A Conversation With Sebastian Thrun


At O'Reilly's Next:Economy conference in San Francisco, the academic turned entrepreneur talks about his early influences, how he balances thinking and execution and what advice he would give to his younger self.

Sebastian Thrun has set his sights on democratizing higher education. He is the co-founder and CEO of Udacity, a startup that brings accessible, affordable and engaging higher education to the world. He is also a former Google Fellow, as well as the inventor of the autonomous car and project lead on Google Glass.

Fast Company has named him the 5th Most Creative Person in Business, Fortune put him among the 50 Smartest People in Tech, and TIME highlighted his work in the 50 Best Inventions of 2010.

He is also a Research Professor at Stanford University, where his research focuses on robotics and artificial intelligence. He led the development of the robotic vehicle Stanley which won the 2005 DARPA Grand Challenge.

What were some of your early influences that shaped your thinking?

I had a happy childhood. I was the third kid in a family of three. When I was born there wasn't much attention to go around. Instead of having every minute planned for me, I was left alone and had to find out what to do with my life. As a result, I learned how to spend time with myself, how to excite myself. In hindsight, I'm glad that my parents weren't helicopter parents that tried to get me into Yale or Harvard.

How do you bridge your thinking with your execution?

My secret recipe to what I do is to pick a really big vision that I believe in, and then execute on it without regrets. To me, execution is a constant innovation cycle. Instead of building an elaborate plan, I love the idea of putting something out fast, seeing the reaction of the customer, and then learning from it and improving it. I maximize for the shortness of the innovation. If feedback is negative, then I try to learn from it. I see fast innovation cycles as a secret of Silicon Valley.

How did you learn to think independently?

I'm still learning every day. I find people that inspire me, and I listen to them very carefully. I feel that a lot of common thinking is embraced in the past. I often ask the question how should the world look like fifty years from now. And then I wonder if this vision can be accomplished in five years instead of fifty.

What advice would you give to your younger self?

I think I shouldn't have stayed a professor as long as I have. It was fun learning to become a professor, but at some point there wasn't that much to learn. Today I habitually take risky paths. For example, when I left Stanford for Google, and then Google for a startup, I gave up my secure financial future for something completely unknown. But the fact that I exposed myself to these risks ultimately made me grow. I would optimize for growth and learning, not for safety.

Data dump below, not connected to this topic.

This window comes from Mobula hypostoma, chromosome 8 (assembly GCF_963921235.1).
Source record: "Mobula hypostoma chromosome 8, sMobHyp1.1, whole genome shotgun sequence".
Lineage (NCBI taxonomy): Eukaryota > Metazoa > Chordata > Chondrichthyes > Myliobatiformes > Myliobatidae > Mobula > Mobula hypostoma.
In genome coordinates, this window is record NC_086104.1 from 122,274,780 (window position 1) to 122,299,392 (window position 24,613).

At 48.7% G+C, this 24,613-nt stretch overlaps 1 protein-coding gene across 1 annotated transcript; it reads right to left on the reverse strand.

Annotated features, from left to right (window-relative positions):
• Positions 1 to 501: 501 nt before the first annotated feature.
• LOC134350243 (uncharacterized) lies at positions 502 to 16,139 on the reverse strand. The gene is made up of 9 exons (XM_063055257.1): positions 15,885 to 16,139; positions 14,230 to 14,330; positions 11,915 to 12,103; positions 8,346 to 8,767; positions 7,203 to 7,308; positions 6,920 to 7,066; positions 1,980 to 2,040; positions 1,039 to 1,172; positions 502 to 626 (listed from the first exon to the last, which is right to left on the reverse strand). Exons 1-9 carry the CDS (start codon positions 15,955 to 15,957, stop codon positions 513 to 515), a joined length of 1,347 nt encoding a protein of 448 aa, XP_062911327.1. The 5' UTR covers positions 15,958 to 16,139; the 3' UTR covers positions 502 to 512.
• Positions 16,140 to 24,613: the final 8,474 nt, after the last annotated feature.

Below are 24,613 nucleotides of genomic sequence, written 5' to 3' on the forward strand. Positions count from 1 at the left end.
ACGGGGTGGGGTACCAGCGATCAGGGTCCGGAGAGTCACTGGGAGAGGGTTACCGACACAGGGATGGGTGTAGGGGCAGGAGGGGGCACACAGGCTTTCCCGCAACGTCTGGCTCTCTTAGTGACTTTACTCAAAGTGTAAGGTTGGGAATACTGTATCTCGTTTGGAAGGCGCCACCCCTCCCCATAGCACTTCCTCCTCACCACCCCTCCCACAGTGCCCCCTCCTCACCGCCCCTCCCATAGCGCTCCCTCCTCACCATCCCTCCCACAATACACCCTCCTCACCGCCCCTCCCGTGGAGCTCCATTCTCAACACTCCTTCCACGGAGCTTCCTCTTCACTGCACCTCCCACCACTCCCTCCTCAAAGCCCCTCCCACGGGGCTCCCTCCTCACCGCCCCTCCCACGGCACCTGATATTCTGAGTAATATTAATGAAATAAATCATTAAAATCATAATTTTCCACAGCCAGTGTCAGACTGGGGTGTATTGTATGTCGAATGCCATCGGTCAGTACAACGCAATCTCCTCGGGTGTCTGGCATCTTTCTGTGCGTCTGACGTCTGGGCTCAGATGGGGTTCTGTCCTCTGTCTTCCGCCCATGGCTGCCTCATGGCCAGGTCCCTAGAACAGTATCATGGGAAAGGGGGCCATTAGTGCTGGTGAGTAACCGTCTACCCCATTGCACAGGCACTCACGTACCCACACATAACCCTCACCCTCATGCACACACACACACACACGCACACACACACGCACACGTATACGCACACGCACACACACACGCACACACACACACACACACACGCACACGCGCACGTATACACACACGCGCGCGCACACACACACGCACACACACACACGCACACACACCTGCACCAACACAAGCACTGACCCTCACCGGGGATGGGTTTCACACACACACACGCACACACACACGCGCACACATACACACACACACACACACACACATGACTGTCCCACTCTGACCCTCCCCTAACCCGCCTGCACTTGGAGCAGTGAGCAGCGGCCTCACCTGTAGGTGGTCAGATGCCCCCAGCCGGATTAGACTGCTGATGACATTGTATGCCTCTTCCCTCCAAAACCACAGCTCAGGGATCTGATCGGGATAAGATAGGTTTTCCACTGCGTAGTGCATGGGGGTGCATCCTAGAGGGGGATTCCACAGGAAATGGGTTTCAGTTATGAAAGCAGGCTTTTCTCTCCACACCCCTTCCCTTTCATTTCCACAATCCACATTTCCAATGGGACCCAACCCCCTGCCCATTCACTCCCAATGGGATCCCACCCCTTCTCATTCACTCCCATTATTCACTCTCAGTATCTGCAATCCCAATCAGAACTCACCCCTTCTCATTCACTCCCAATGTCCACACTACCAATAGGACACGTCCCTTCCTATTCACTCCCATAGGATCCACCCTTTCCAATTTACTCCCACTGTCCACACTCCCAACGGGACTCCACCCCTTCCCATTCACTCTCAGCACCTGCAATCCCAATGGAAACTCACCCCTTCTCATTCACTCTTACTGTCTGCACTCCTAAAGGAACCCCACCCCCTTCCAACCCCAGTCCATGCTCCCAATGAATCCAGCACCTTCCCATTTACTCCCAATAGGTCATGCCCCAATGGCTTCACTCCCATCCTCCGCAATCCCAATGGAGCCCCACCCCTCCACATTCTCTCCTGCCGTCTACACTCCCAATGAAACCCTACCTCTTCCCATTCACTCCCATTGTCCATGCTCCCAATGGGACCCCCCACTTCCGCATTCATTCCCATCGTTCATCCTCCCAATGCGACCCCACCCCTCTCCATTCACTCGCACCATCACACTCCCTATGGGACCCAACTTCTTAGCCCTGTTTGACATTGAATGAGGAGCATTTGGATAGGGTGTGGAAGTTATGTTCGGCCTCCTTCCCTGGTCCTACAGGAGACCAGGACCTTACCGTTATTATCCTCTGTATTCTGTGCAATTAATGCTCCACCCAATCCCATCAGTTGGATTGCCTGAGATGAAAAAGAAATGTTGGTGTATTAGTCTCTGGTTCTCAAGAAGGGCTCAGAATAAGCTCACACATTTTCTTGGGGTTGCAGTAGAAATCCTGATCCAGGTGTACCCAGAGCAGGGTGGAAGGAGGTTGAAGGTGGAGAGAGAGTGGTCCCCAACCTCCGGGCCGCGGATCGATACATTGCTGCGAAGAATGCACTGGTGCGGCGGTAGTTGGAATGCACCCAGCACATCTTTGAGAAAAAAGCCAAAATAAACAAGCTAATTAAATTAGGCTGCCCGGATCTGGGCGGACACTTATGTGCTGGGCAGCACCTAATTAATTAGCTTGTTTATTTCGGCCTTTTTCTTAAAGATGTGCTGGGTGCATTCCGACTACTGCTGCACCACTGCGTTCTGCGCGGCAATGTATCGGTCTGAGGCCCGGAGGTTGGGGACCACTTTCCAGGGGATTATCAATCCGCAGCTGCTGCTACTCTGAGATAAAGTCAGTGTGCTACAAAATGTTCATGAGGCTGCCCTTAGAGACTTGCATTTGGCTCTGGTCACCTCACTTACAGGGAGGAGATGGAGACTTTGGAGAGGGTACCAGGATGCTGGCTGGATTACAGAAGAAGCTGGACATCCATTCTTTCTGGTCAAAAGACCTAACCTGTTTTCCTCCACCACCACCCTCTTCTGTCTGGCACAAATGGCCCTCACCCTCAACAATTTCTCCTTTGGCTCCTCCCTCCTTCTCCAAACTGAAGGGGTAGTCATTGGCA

How do you deal with emotions in this state of uncertainty?

That is where the big vision comes in that motivates you. When I believe I am changing the world, then learning becomes fun -- even though it carries uncertainty. And if you have a great team -- like the Udacity team -- you have partners that are sharing their journey with you. I find this extremely empowering.

How do you strike a balance between focus and staying a renaissance man where you are trying to draw insights from different fields?

In the early stage of my company we were trying a lot of things, but we had to find a business model that works. Now that we have done that, the goal is focus on the business and build it up. Even with a clear understanding of my business, there is still enormous potential for experimentation. This gives me a lot of opportunity to innovate.


How do you deal with the guardians of the status quo?

I let them say whatever they want to say. I'm sure there have been people who until recently said that taxis are a defensible monopoly, before Lyft and Uber came along. I know there are people who will say that governments and doctors will never change. Let them talk. History will prove them wrong.

What are the three most important skills for starting a venture?

Entrepreneurs in Silicon Valley have to be extremely arrogant and humble at the same time. You have to be arrogant when it comes to proclaiming a vision, like: democratizing education, or building self-driving cars. At the same time, you have to be extremely humble when it comes to daily progress. You need to learn from failures, which requires a growth mindset. You need to be open to the fact that you just don't know the path to your success.

How do you motivate your team?

It is easy. Wouldn't you want to change educate and empower people? On top of this, I strive to create the best work environment for my people that they ever experience in their lives. I work hard to empower individuals, and I try to instill great values in my team.

Is there something that you thought prevented you from doing something but now you realize it doesn't?

The single thing that holds me and others back is fear. Fear is the enemy of everything. And sadly, fear and complacency are like fingernails. You can cut them off, but they grow back.

Do you have a daily habit?

I love bicycling. I love running.

What is the best advice you have ever received?

My PhD thesis advisor Tom Mitchell taught me to only work on things that really matter. Larry Page taught me to aim high. He says if you don't aim high, you don't shoot high. You might as well pick something really big, because the amount of work you put in is the same that you put into something small.

What is a book that you are likely to gift to friends?

I love Eric Schmidt's How Google Works and Peter Thiel's Zero to One.